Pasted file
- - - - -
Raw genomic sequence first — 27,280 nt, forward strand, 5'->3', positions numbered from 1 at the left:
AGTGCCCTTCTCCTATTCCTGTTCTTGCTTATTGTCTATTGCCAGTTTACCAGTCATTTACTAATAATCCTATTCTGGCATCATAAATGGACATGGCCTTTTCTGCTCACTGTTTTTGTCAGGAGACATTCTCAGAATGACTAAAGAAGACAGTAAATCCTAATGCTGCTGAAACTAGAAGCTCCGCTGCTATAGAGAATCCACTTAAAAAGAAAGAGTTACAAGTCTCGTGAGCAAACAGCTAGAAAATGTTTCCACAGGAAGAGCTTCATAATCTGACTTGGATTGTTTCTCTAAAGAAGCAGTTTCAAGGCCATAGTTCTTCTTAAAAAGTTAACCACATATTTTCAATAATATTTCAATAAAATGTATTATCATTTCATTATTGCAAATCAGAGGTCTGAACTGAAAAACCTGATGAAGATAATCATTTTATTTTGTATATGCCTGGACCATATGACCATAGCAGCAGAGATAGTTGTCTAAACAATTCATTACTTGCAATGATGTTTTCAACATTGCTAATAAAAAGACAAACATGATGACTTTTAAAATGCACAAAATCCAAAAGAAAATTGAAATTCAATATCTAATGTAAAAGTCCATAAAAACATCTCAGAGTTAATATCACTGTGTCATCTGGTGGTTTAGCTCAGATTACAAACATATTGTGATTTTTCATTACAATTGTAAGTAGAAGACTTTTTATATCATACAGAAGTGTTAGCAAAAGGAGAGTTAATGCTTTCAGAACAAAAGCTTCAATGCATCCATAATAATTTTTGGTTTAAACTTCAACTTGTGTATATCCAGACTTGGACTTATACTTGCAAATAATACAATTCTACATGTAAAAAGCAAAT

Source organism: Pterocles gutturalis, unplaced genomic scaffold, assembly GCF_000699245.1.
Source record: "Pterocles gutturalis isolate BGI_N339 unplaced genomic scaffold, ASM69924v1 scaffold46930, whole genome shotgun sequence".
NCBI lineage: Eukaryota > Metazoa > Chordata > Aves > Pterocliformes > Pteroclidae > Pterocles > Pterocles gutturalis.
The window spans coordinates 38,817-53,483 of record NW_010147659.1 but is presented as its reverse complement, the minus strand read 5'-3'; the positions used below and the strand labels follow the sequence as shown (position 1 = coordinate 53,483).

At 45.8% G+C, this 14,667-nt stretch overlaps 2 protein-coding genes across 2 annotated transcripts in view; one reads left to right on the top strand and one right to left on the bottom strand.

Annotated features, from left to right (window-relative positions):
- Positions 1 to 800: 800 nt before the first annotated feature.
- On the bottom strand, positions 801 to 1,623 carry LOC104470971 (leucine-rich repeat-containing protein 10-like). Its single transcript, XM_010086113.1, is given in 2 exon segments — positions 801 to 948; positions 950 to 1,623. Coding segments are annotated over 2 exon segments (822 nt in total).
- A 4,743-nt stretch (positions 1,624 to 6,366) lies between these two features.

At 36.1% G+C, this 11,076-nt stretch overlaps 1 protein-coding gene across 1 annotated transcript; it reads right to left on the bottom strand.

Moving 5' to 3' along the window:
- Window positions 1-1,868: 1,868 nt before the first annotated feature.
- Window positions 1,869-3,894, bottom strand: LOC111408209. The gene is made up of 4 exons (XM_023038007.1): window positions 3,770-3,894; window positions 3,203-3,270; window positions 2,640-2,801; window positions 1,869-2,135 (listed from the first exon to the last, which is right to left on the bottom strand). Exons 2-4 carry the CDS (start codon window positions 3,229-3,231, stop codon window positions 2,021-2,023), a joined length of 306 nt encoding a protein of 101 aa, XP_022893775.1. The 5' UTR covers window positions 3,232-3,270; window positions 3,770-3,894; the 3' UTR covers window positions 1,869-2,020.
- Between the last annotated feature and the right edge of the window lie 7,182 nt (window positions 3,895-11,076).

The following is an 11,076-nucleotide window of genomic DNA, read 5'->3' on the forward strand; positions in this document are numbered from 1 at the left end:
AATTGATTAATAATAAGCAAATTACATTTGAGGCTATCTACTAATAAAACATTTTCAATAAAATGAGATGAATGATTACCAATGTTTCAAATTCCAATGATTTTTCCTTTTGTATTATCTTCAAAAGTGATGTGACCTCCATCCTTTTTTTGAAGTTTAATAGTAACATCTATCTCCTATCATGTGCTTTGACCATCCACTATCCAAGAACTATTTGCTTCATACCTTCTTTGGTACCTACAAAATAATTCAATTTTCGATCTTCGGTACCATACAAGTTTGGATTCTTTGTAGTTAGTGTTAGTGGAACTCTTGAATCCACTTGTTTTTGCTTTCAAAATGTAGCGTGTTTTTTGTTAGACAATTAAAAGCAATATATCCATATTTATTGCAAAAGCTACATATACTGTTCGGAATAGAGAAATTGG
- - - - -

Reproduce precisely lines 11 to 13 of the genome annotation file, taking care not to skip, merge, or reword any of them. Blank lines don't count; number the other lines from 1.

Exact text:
- A 4,743-nt stretch (positions 1,624 to 6,366) lies between these two features.

At 36.1% G+C, this 11,076-nt stretch overlaps 1 protein-coding gene across 1 annotated transcript; it reads right to left on the bottom strand.

Moving 5' to 3' along the window: